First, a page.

Boeing MCAS Flight System At Fault In Lion Air Crash, Indonesia Says

Despite soaring on dismal earnings today, Boeing shares are down more than 10% in the last few days, its top executive for the commercial airplanes division was booted on Tuesday afternoon, and now, Indonesian investigators have just told victims' families of the doomed Lion Air 737 Max jet that crashed last Oct. the truth: major mechanical and design problems with a flight control system were responsible for the crash.

Indonesian investigators told victims' families Wednesday that the major contributing factor to the Lion Air crash, which killed 189 people, was due to an anti-stall device called the Maneuvering Characteristics Augmentation System (MCAS), reported Reuters. 

In a presentation to victims' families, the National Transportation Safety Committee (NTSC), an Indonesian government agency charged with the investigation of plane accidents, said MCAS' reliance on a single angle-of-attack sensor made it at risk in producing false readings. Investigators told the families that the certification process of the 737 Max with FAA officials was questionable.

Reuters noted that NTSC would publish the final report on Friday. The findings could offer more damaging insight into Boeing's top-selling plane and perhaps lead to a much longer grounding. The 737 Max has been grounded since early March, costing the company nearly $8 billion. Boeing is expected to report 3Q earnings on Wednesday.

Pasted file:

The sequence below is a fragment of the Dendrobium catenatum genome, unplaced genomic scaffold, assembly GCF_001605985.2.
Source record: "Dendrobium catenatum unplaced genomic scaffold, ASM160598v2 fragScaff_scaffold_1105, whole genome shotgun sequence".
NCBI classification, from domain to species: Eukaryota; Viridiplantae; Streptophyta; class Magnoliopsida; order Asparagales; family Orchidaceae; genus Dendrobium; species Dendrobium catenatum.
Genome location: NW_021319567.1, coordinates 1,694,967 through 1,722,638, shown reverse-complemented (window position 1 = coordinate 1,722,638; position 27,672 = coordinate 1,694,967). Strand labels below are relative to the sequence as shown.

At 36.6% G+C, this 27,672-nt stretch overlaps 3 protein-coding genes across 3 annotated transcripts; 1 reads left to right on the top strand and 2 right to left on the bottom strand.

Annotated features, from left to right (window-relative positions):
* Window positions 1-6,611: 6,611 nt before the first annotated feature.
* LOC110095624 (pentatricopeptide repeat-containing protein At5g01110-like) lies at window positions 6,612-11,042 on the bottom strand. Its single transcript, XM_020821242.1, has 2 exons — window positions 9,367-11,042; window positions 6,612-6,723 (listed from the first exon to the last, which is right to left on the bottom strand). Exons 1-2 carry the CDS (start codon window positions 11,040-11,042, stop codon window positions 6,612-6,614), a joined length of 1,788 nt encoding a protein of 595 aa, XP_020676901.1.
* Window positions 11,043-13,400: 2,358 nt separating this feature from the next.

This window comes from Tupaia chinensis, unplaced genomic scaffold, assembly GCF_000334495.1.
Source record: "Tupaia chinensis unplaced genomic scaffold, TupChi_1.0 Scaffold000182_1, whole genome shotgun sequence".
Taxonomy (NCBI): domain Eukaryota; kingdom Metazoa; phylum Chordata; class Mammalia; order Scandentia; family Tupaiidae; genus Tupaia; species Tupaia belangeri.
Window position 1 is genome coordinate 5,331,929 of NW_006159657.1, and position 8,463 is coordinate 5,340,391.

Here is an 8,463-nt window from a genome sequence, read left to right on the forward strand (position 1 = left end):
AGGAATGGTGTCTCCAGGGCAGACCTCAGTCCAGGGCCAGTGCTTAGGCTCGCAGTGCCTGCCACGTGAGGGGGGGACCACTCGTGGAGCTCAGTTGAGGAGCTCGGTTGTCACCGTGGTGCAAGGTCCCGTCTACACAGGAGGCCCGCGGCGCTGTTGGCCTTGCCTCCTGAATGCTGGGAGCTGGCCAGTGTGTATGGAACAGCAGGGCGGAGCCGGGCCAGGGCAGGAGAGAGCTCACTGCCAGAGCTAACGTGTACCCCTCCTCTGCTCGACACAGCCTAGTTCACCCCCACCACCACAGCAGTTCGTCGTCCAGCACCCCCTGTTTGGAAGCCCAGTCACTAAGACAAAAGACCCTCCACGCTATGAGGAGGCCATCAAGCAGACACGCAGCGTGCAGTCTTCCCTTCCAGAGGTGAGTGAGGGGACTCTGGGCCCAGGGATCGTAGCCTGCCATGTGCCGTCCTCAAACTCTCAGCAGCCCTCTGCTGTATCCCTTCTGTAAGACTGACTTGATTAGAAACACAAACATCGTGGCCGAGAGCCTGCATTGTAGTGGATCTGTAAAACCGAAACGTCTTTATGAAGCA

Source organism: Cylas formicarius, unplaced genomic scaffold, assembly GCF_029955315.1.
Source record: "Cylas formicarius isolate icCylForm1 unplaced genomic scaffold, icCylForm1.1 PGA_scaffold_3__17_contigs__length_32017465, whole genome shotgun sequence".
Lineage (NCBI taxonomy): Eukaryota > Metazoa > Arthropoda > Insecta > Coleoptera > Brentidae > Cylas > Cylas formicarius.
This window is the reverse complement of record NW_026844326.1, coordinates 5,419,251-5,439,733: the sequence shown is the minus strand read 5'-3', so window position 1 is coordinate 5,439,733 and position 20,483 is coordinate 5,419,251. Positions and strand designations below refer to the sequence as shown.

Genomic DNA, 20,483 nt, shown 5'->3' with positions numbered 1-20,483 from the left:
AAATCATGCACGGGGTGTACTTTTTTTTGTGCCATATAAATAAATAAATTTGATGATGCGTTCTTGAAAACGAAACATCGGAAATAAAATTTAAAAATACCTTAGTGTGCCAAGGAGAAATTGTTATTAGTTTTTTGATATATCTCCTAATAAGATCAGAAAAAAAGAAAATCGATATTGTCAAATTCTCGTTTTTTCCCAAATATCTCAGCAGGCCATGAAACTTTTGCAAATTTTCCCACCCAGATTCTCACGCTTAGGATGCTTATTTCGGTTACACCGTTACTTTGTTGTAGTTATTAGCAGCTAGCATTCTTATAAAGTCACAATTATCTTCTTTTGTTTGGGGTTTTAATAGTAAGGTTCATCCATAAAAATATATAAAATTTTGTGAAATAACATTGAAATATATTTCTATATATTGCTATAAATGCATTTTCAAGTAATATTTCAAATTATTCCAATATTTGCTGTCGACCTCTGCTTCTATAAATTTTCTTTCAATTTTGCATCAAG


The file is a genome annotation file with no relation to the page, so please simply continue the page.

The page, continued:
Boeing is under intense pressure after a Reuters report on Tuesday revealed how the faulty MCAS on Max planes was well known before the aircraft entered service.

Officials at the troubled US aircraft manufacturer have said it would redesign MCAS to rely on several sensors rather than one.

Satyendra Pandey, a New Delhi-based analyst and former head of strategy at Go Airlines India, told Bloomberg that NTSC's findings so far suggest that Boeing has a significant design flaw with the plane.

"Going back to revisit the design itself has tremendous ramifications for Boeing - both in terms of cost and liability," Pandey said. "It can be assumed that Boeing will contest this and point to software as the flaw."

As shown in the graphic below, the MCAS system pushes the plane's nose downward upon sensing a stall. 

Sources told Reuters that Boeing settled the first round of claims with families from the Lion Air Crash. Sources said each family is likely to receive $1.2 million.  

Boeing also faces more than 100 lawsuits over the Ethiopian Airlines 737 Max crash in March, which killed 157 people, and so far, authorities are blaming a malfunctioning MCAS for that crash as well.